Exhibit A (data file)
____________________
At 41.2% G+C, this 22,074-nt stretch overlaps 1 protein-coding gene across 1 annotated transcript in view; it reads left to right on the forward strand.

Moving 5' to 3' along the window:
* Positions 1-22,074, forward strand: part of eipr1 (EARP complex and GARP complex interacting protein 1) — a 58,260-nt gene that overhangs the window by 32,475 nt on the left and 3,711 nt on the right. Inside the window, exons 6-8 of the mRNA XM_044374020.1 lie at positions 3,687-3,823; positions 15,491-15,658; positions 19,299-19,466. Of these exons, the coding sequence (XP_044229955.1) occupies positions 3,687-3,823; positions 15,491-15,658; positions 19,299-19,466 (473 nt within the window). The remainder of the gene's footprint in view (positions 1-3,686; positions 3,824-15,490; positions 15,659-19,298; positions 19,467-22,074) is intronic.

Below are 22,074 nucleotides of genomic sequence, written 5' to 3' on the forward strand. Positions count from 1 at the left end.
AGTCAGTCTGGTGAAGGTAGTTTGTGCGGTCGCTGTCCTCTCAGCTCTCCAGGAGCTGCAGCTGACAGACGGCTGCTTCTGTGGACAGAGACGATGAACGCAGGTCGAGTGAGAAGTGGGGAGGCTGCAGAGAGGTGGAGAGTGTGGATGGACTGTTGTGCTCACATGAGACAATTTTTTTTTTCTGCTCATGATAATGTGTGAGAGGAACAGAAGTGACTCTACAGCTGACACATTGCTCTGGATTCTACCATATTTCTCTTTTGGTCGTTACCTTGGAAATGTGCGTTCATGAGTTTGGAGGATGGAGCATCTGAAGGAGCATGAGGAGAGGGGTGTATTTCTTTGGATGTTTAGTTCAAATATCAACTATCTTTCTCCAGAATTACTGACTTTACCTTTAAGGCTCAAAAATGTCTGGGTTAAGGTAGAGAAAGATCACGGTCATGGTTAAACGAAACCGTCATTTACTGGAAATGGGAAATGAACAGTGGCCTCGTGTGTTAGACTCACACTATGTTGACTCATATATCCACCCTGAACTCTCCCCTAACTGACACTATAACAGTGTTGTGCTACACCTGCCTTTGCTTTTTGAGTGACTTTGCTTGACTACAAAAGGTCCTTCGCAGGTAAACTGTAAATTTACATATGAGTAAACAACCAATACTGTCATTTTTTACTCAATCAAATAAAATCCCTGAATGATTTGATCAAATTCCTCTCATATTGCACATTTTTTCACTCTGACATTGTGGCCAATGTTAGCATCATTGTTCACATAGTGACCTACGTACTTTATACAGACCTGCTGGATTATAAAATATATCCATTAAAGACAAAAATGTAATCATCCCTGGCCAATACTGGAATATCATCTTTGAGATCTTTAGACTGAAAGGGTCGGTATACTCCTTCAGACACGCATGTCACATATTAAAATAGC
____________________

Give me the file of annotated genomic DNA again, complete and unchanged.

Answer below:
At 41.2% G+C, this 22,074-nt stretch overlaps 1 protein-coding gene across 1 annotated transcript in view; it reads left to right on the forward strand.

Moving 5' to 3' along the window:
* Positions 1-22,074, forward strand: part of eipr1 (EARP complex and GARP complex interacting protein 1) — a 58,260-nt gene that overhangs the window by 32,475 nt on the left and 3,711 nt on the right. Inside the window, exons 6-8 of the mRNA XM_044374020.1 lie at positions 3,687-3,823; positions 15,491-15,658; positions 19,299-19,466. Of these exons, the coding sequence (XP_044229955.1) occupies positions 3,687-3,823; positions 15,491-15,658; positions 19,299-19,466 (473 nt within the window). The remainder of the gene's footprint in view (positions 1-3,686; positions 3,824-15,490; positions 15,659-19,298; positions 19,467-22,074) is intronic.

Below are 22,074 nucleotides of genomic sequence, written 5' to 3' on the forward strand. Positions count from 1 at the left end.
AGTCAGTCTGGTGAAGGTAGTTTGTGCGGTCGCTGTCCTCTCAGCTCTCCAGGAGCTGCAGCTGACAGACGGCTGCTTCTGTGGACAGAGACGATGAACGCAGGTCGAGTGAGAAGTGGGGAGGCTGCAGAGAGGTGGAGAGTGTGGATGGACTGTTGTGCTCACATGAGACAATTTTTTTTTTCTGCTCATGATAATGTGTGAGAGGAACAGAAGTGACTCTACAGCTGACACATTGCTCTGGATTCTACCATATTTCTCTTTTGGTCGTTACCTTGGAAATGTGCGTTCATGAGTTTGGAGGATGGAGCATCTGAAGGAGCATGAGGAGAGGGGTGTATTTCTTTGGATGTTTAGTTCAAATATCAACTATCTTTCTCCAGAATTACTGACTTTACCTTTAAGGCTCAAAAATGTCTGGGTTAAGGTAGAGAAAGATCACGGTCATGGTTAAACGAAACCGTCATTTACTGGAAATGGGAAATGAACAGTGGCCTCGTGTGTTAGACTCACACTATGTTGACTCATATATCCACCCTGAACTCTCCCCTAACTGACACTATAACAGTGTTGTGCTACACCTGCCTTTGCTTTTTGAGTGACTTTGCTTGACTACAAAAGGTCCTTCGCAGGTAAACTGTAAATTTACATATGAGTAAACAACCAATACTGTCATTTTTTACTCAATCAAATAAAATCCCTGAATGATTTGATCAAATTCCTCTCATATTGCACATTTTTTCACTCTGACATTGTGGCCAATGTTAGCATCATTGTTCACATAGTGACCTACGTACTTTATACAGACCTGCTGGATTATAAAATATATCCATTAAAGACAAAAATGTAATCATCCCTGGCCAATACTGGAATATCATCTTTGAGATCTTTAGACTGAAAGGGTCGGTATACTCCTTCAGACACGCATGTCACATATTAAAATAGC